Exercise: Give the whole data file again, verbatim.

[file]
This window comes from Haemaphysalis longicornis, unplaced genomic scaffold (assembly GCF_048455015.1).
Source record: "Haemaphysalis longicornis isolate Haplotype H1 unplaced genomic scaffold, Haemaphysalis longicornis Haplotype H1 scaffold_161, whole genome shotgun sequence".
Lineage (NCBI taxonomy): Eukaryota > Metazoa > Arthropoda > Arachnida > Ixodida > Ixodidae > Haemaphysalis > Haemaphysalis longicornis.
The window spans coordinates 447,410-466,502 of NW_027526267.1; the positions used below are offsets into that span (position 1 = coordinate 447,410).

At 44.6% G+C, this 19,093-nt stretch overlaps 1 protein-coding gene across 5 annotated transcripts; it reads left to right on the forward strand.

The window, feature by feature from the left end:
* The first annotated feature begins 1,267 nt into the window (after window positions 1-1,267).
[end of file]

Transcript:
This window comes from Haemaphysalis longicornis, unplaced genomic scaffold (assembly GCF_048455015.1).
Source record: "Haemaphysalis longicornis isolate Haplotype H1 unplaced genomic scaffold, Haemaphysalis longicornis Haplotype H1 scaffold_161, whole genome shotgun sequence".
Lineage (NCBI taxonomy): Eukaryota > Metazoa > Arthropoda > Arachnida > Ixodida > Ixodidae > Haemaphysalis > Haemaphysalis longicornis.
The window spans coordinates 447,410-466,502 of NW_027526267.1; the positions used below are offsets into that span (position 1 = coordinate 447,410).

At 44.6% G+C, this 19,093-nt stretch overlaps 1 protein-coding gene across 5 annotated transcripts; it reads left to right on the forward strand.

The window, feature by feature from the left end:
* The first annotated feature begins 1,267 nt into the window (after window positions 1-1,267).